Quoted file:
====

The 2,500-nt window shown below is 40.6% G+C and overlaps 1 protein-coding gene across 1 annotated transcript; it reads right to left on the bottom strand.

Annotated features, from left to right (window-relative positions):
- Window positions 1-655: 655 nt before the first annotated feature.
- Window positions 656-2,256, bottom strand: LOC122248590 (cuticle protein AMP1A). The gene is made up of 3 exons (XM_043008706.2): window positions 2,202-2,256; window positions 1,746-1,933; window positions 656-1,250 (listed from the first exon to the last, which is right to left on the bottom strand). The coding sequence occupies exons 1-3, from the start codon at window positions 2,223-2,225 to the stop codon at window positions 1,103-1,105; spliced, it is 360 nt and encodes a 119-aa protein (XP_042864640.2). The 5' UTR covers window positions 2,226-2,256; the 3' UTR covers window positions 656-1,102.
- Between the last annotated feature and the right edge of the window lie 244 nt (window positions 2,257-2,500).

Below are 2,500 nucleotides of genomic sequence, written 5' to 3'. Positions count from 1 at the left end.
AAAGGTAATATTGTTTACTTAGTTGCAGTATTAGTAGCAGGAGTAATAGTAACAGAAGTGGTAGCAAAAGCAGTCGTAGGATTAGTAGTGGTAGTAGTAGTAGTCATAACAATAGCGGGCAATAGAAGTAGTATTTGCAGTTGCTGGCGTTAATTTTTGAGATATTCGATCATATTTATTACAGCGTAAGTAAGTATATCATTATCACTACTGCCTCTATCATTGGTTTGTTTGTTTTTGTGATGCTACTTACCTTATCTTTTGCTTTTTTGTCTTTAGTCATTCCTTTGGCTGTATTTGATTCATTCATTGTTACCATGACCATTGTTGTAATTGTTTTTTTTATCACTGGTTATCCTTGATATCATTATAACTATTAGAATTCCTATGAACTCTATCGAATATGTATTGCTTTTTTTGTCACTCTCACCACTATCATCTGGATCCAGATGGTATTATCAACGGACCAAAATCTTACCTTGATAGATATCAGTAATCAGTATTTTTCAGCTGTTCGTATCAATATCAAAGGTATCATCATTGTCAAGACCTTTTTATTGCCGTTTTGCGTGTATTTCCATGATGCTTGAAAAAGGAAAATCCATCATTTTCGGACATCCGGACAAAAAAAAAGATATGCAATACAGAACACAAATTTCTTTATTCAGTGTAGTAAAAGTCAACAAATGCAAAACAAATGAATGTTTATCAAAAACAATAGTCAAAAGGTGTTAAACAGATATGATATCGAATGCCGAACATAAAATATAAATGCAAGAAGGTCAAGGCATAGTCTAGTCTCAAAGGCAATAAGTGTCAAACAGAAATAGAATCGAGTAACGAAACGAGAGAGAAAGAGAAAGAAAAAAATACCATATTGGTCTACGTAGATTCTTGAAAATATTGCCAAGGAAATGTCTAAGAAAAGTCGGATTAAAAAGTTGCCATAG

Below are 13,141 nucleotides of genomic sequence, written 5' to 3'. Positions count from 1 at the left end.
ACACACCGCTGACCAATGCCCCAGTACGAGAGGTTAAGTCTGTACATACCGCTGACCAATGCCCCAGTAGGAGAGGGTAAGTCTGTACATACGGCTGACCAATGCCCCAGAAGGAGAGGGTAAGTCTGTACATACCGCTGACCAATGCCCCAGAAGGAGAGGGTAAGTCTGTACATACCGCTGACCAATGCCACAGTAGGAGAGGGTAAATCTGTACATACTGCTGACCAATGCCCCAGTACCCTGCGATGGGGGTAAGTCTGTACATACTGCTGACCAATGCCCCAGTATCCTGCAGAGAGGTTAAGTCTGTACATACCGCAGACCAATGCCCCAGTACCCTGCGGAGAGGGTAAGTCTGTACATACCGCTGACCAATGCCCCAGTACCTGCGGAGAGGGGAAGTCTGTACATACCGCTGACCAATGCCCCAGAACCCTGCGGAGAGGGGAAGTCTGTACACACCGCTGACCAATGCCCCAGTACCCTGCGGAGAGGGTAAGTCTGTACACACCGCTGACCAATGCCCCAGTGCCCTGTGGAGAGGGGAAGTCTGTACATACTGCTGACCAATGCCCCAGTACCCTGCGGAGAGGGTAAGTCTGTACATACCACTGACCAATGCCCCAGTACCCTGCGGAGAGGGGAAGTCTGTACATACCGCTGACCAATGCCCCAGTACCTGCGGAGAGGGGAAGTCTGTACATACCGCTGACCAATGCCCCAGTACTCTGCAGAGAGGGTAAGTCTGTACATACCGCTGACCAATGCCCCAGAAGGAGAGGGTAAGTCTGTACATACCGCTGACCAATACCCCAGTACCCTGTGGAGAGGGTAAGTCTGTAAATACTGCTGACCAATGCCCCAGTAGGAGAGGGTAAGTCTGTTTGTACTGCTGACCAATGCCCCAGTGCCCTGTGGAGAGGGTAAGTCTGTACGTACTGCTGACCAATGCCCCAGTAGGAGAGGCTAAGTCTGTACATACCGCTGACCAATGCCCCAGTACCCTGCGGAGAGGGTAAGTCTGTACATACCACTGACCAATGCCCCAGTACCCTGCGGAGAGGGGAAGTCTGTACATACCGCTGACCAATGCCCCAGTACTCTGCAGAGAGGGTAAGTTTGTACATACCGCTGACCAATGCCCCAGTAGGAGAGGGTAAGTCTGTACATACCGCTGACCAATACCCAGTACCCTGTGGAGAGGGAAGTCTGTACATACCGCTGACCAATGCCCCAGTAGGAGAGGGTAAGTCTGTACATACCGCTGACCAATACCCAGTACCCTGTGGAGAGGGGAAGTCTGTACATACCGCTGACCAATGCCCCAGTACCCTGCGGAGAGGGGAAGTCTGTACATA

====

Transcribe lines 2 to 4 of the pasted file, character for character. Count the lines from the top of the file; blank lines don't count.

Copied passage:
Annotated features, from left to right (window-relative positions):
- Window positions 1-655: 655 nt before the first annotated feature.
- Window positions 656-2,256, bottom strand: LOC122248590 (cuticle protein AMP1A). The gene is made up of 3 exons (XM_043008706.2): window positions 2,202-2,256; window positions 1,746-1,933; window positions 656-1,250 (listed from the first exon to the last, which is right to left on the bottom strand). The coding sequence occupies exons 1-3, from the start codon at window positions 2,223-2,225 to the stop codon at window positions 1,103-1,105; spliced, it is 360 nt and encodes a 119-aa protein (XP_042864640.2). The 5' UTR covers window positions 2,226-2,256; the 3' UTR covers window positions 656-1,102.